Austin Dropout Recovery School Faces Closure After 30 Years
The fate of an Austin charter school that has run a dropout recovery program for more than 30 years will be decided later this month.
American Youthworks faces closure under a new law that allows the Texas Education Agency to revoke licenses from underperforming charter schools, thus opening those licenses to other organizations.
TEA spokesperson Debbie Ratcliffe says Senate Bill 2 is pretty clear. That’s the law passed last year that, among other things, gave TEA teeth to revoke the licenses of failing charter schools. “If a school has received the state’s lowest, either academic or financial, rating for three straight years, it automatically is closed,” Ratcliffe says.
Six schools throughout Texas are facing closure. One of them is American Youthworks. According to the TEA, the school’s problems are both academic and financial.
But American Youthworks’ CEO Parc Smith says the story is not so simple because his school is pretty atypical.
“Most of our students who come here average 18 [years-old, with] half the credits they need [to graduate].” Smith says that’s why his school runs a credit recovery program and a drop-out recovery program. “We get them to catch up and move on to post-secondary education or to career pathways.”
On a tour through the school, Smith opened the door of one of the classrooms where teenage moms attend classes. “We have rocking chairs where the mother can sit with their baby if they’re nursing in that moment," Smith says. "We have carpets and toys for the children.”
There are desks that are there as much for the girls’ laptops and school texts as for their babies’ bottles and diapers.
Out of the 12 young moms who started the program this year, eight will graduate on time and one will graduate early. That’s one of the successes the school likes to highlight. Another one is the school’s environment, it’s a place where kids come knowing that this is their last chance to get a diploma. The school prides itself in having to break up only two fights in the 30 years it has been operating.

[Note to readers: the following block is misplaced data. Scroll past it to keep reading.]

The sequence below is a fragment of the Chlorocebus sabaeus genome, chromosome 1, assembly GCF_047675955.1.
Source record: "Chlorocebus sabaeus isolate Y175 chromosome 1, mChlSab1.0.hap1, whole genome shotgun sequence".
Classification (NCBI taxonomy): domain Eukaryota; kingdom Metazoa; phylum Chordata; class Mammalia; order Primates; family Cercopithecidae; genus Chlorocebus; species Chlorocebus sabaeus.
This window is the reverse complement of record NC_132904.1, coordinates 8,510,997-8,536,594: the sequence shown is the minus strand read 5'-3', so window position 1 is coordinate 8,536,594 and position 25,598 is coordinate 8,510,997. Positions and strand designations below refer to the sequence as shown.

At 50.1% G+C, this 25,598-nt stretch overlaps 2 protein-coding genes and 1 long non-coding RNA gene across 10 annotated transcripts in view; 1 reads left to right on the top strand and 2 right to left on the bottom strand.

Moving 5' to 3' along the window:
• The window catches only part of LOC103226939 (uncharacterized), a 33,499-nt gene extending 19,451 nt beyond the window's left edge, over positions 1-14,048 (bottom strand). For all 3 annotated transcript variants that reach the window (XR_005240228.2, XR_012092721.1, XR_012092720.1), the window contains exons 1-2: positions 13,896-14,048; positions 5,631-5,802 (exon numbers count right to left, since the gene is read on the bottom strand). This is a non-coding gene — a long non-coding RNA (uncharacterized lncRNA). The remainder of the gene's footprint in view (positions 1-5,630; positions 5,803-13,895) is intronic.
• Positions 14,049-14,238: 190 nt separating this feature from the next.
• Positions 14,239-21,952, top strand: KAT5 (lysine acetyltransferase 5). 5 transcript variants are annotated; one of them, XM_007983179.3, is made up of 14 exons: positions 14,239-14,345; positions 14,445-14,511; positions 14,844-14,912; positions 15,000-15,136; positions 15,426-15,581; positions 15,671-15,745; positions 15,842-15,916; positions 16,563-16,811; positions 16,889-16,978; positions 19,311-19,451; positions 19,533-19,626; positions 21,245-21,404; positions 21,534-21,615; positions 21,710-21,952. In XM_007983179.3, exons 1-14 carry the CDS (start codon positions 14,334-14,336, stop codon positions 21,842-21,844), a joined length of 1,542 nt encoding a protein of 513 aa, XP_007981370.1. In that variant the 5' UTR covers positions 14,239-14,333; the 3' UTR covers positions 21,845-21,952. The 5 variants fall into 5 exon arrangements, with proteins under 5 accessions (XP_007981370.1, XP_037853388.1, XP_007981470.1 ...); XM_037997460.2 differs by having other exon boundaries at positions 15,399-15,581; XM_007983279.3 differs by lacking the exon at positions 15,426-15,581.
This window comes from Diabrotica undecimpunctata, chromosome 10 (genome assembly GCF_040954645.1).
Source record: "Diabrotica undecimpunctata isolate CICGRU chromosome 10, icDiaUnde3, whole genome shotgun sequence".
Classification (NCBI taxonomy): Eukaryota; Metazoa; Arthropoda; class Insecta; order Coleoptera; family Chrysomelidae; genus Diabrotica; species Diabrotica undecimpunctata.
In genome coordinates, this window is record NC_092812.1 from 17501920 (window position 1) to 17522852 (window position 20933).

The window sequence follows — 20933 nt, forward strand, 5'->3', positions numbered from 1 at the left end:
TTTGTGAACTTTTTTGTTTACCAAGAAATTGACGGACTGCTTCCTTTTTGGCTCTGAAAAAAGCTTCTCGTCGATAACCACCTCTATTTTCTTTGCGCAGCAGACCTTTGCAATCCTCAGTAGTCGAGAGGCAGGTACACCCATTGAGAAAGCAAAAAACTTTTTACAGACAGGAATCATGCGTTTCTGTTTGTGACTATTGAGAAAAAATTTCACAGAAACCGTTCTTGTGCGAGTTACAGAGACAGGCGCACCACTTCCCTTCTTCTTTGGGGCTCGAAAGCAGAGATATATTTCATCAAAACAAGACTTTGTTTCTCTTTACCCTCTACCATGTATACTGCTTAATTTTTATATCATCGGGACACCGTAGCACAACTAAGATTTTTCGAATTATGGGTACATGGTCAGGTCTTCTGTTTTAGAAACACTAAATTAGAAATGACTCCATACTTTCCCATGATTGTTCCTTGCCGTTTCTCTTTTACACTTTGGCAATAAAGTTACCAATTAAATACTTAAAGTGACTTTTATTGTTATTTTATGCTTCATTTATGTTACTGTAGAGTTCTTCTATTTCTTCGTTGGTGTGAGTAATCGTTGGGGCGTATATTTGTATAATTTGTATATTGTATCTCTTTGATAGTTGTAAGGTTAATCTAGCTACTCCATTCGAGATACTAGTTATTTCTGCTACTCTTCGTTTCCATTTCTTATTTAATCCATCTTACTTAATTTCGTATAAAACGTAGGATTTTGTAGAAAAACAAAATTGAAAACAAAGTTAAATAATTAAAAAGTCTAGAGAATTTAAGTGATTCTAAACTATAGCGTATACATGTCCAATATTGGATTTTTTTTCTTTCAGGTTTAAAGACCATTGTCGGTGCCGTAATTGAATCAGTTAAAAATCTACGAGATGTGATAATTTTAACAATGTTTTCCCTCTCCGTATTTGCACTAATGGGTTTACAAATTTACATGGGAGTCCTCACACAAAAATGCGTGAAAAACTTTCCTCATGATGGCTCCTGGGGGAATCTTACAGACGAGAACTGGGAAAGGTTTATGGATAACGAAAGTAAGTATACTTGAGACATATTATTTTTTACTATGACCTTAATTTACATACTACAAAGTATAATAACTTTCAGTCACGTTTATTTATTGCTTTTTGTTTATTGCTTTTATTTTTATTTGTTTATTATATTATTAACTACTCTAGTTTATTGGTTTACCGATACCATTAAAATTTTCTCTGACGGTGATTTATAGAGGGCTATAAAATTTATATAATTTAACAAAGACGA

TEA’s Ratcliffe says she’s well aware of American Youthworks’ successes. But that doesn’t mean the agency will change its mind.
“There’s rarely a school that’s completely bad,” Ratcliffe says. “There’s always some bright spot.”
The point system TEA uses to evaluate charter schools does not focus on the bright spots. Instead, it looks at the charter’s failures. In the case of American Youthworks, CEO Smith explains the school used to have a couple of campuses in the Austin area. And one was failing. “We chose to close [it] ourselves back in 2010.”
But, the campus was licensed under American Youthworks. So the failing mark is under that same license.
Then, there’s the failing financial mark.
TEA has a set of financial performance goals that every school should adhere to. And those goals tell schools where it’s OK to invest their money. But American Youthworks chose not to follow the TEA’s guidelines. The charter found it could make more money in interest -- almost 1000 times more -- by investing elsewhere.
“This whole issue boils down to, basically $7.62,” Smith says. “So, in the end, we could be shut down over $7.62 worth of interest when instead we earned $7 thousand. Something is wrong with this measuring tool.”
CEO Smith says once he learned his financial methods put the school in jeopardy, he switched the school’s investments to a TEA approved account. He says the school is correcting all of its wrongs. But TEA is still pursuing the charter’s closure.
So the school is trying a couple of things. First, it’s appealing through the court system. And second, it’s encouraging current and former students to become some sort of ambassadors for the school. One of them is former student Ruben Castro Jr., a construction manager for La Casa Verde. Fourteen years ago Castro was a troubled teenager battling drug addiction. With no place to turn in their hometown of Luling, his parents moved him to Austin. After rehab, he landed at American Youthworks.
That was then. Now, he is building a five-star rated solar sub-division. “I think I’m happy. No, I know I’m happy where I’m at right now. I’m pretty much running this whole sub-division,” Castro says.
Castro has become a mentor to other kids at American Youthworks. He’s even hired a couple of them. He sees his old self in them. He sees the confusion and the desire to give up. So he tells them, “There’s also option A instead of B and C. Choose option A if it’s going to benefit you,” Castro says.
Both Castro and Smith hope TEA chooses another option for the school. Depending on what the courts decide, TEA has American Youthworks scheduled for closure at the end of this school year.